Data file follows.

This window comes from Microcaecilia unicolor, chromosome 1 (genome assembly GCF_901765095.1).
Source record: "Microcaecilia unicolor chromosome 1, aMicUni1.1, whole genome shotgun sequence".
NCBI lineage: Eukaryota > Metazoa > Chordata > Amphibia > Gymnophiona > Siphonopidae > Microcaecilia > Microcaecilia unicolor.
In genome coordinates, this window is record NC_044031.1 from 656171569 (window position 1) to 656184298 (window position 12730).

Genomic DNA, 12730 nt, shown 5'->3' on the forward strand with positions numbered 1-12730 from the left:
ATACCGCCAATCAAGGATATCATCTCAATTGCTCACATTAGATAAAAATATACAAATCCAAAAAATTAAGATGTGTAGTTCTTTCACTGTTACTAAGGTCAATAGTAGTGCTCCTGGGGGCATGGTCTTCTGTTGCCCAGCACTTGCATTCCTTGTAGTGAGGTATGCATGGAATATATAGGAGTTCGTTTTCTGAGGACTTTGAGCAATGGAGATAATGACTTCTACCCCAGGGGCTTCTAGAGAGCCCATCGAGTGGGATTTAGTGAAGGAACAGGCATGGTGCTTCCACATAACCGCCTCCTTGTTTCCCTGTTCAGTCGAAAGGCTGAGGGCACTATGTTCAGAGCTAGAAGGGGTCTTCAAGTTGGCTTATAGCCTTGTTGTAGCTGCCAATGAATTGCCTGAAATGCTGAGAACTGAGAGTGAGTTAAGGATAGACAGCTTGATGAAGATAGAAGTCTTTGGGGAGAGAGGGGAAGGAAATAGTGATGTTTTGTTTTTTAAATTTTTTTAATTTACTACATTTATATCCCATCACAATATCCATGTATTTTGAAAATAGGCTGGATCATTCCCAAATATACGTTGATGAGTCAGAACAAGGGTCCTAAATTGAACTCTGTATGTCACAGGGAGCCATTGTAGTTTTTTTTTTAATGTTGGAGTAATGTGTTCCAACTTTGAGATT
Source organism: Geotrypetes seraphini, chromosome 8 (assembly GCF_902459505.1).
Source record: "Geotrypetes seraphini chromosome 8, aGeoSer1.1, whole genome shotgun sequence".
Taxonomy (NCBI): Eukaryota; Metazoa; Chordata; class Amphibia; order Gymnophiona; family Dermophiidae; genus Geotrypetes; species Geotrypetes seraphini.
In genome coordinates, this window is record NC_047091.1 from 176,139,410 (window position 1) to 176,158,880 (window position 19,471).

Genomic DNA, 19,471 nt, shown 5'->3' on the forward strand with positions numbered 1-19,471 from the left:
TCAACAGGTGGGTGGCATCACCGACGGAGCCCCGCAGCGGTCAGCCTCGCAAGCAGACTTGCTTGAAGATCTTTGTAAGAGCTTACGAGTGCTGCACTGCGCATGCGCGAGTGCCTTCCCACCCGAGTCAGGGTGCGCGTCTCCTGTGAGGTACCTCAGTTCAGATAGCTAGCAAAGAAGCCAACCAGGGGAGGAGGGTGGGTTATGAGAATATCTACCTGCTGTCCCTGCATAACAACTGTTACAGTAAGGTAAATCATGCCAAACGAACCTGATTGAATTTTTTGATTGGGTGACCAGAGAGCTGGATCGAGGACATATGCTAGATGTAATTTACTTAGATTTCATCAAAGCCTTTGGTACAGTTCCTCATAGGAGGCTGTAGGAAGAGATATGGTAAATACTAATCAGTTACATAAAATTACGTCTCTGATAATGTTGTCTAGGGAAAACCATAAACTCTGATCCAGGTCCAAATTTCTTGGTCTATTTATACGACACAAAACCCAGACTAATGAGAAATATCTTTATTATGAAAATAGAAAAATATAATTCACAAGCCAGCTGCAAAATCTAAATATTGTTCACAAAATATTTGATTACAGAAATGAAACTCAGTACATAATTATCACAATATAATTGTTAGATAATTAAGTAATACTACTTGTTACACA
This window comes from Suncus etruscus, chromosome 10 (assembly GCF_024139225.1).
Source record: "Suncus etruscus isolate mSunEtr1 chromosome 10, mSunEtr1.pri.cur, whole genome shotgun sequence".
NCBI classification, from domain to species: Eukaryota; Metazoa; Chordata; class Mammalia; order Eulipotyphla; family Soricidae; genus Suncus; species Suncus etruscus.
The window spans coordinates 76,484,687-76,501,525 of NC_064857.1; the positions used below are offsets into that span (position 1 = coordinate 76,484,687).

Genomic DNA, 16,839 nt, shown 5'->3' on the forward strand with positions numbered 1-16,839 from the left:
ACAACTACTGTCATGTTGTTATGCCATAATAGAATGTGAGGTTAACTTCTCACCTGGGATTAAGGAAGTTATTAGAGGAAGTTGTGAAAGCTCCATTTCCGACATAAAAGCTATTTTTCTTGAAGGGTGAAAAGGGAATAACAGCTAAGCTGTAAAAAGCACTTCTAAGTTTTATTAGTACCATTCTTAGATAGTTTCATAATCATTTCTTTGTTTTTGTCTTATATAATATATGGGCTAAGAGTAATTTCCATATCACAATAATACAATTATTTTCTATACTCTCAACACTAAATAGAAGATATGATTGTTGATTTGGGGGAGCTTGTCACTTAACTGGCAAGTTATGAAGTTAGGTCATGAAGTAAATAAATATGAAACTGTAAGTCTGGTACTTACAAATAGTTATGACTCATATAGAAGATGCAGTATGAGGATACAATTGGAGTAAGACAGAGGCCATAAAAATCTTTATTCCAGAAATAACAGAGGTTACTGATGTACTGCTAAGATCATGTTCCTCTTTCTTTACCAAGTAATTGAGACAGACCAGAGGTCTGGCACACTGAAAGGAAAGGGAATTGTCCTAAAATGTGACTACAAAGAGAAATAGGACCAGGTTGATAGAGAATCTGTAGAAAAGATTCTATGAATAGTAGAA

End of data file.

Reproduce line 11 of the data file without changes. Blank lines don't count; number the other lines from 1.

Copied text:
Genomic DNA, 19,471 nt, shown 5'->3' on the forward strand with positions numbered 1-19,471 from the left: